Spotlight on an Artist- Ping Long

Ping Long is a Chinese Watercolor artist who is not well known in the west, but seems quite well known in China.  It's like a whole other watercolor world there, there are so many artists to find out about!  Of particular interest to me was that Chien Chung-Wei specifically brought Ping Long up during the workshop as an influence, or, at the very least, as a greatly admired painter.  I had also heard about him on the strekhovart blog, so that piqued my interest.  Two unrelated artists, both liking someone I had never even heard of!

Note the soft distance created with the wet into wet work...

Note the soft distance created with the wet into wet work...

... and how a painting like this works as both a color piece, but also because of value.

... and how a painting like this works as both a color piece, but also because of value.

i found this composition quite daring, having to push through the gauze of the trees to get to the buildings.

i found this composition quite daring, having to push through the gauze of the trees to get to the buildings.

According to my notes, Chien said Ping Long worked relatively large while painting plein air.  Of course, that's not saying much, since Chien paints so small!  LOL.  Still, I looked it up, and my google-fu proved it was true.  Other things worth noting from the photos below?  He's painting flat, and I can't tell if he's taped anything down.  It doesn't look like it, which makes me wonder what type of paper he uses, or how he fastens it down (if at all?).

that's atleast 1/2 sheet if not more.  pretty big stuff for plein air work.

that's atleast 1/2 sheet if not more.  pretty big stuff for plein air work.

I did find a couple of videos of him painting, but they're (of course) in Chinese and hosted on Chinese websites.  So, I can't embed them here.  Still, below are the links if you'd like to watch him do a few rough sketches (demos?).  Short stuff- each is around a 1/2 hour.  Things one can note?  Big square hake-like brushes, or floppy mops.  He uses a palette knife to make scratches.  He tends to paint flat.  He uses bull clips sometimes to keep his paper in place.  There's a lot of preserved white and negative painting.  Also, I'd take it all with a grain of salt- they're obviously demos, done relatively quickly, but it gives us some insight into his process.

For the videos hosted on youku, you need to wait the 45 seconds before the let you watch it.  After the countdown, the video becomes available.

Ping Long Video #1

Ping Long Video #2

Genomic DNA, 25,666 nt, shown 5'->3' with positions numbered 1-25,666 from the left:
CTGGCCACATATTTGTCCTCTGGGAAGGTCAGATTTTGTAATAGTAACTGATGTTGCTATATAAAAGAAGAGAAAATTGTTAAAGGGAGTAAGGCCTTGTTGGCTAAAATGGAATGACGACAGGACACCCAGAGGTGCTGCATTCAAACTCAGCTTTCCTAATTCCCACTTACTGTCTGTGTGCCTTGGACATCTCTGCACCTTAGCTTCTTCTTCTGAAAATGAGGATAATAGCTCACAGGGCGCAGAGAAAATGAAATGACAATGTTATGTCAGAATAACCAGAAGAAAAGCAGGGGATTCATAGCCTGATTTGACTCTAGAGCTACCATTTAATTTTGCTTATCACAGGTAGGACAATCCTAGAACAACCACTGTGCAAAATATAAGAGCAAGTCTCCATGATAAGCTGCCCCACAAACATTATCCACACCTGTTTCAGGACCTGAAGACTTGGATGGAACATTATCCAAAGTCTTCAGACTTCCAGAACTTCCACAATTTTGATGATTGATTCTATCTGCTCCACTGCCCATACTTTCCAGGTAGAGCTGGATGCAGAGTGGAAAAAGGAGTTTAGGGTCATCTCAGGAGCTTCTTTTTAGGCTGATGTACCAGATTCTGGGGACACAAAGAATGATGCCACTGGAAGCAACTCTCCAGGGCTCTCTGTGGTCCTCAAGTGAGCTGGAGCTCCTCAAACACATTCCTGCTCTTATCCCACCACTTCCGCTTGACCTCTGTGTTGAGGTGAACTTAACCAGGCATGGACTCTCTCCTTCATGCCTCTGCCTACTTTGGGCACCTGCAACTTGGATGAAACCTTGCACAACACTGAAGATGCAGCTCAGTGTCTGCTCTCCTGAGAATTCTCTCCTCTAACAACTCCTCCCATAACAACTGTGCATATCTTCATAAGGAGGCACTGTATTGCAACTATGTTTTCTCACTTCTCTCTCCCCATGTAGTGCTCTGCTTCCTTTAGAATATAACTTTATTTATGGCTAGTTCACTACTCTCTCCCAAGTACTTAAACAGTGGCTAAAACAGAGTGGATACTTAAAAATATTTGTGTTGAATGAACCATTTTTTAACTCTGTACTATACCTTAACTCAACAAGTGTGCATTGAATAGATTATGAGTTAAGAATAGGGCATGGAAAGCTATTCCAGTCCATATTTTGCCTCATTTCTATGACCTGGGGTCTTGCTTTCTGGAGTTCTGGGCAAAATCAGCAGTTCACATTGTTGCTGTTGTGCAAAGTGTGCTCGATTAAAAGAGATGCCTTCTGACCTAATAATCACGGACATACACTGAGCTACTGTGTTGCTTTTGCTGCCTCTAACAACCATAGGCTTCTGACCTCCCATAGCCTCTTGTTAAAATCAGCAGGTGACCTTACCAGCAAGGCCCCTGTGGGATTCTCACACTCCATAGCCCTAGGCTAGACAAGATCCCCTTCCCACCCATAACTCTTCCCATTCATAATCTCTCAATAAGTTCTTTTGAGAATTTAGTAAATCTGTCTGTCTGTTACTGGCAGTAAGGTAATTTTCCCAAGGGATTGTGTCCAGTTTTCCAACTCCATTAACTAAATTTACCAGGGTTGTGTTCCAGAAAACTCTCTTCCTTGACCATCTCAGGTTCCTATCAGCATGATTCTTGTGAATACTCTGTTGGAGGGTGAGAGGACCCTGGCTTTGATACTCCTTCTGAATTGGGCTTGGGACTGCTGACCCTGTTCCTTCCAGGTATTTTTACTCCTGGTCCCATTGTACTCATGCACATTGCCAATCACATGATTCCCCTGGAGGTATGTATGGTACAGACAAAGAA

Ping Long Video #3

Below, I share some demo photos I found on Facebook.  They show the process he's going through, which is helpful.  All credit goes to Alex Wuk.  Here's the link to the original gallery.

Note how he paints the shadows on the roofs early on, but doesn't bring the sky down all the way...

Note how he paints the shadows on the roofs early on, but doesn't bring the sky down all the way...

this allows him to paint in distant trees, wet into wet, but when he reaches the roof line...

this allows him to paint in distant trees, wet into wet, but when he reaches the roof line...

the trees don't completely disintegrate into the roof, because the water has dried a bit.  Also note how he's able to paint the foreground at the same time as the background, like two separate paintings.

the trees don't completely disintegrate into the roof, because the water has dried a bit.  Also note how he's able to paint the foreground at the same time as the background, like two separate paintings.

you can also see how he builds darker values wet into wet, bit by bit.  Now he begins to build form in the midground, after the foreground has dried some.

you can also see how he builds darker values wet into wet, bit by bit.  Now he begins to build form in the midground, after the foreground has dried some.

Note how he drops the leaves into the sky just before it dries completely.  Also the building has dried enough that he can add hard edged shadows.

Note how he drops the leaves into the sky just before it dries completely.  Also the building has dried enough that he can add hard edged shadows.

after the sky has dried , he does branches and dry brush work.

after the sky has dried , he does branches and dry brush work.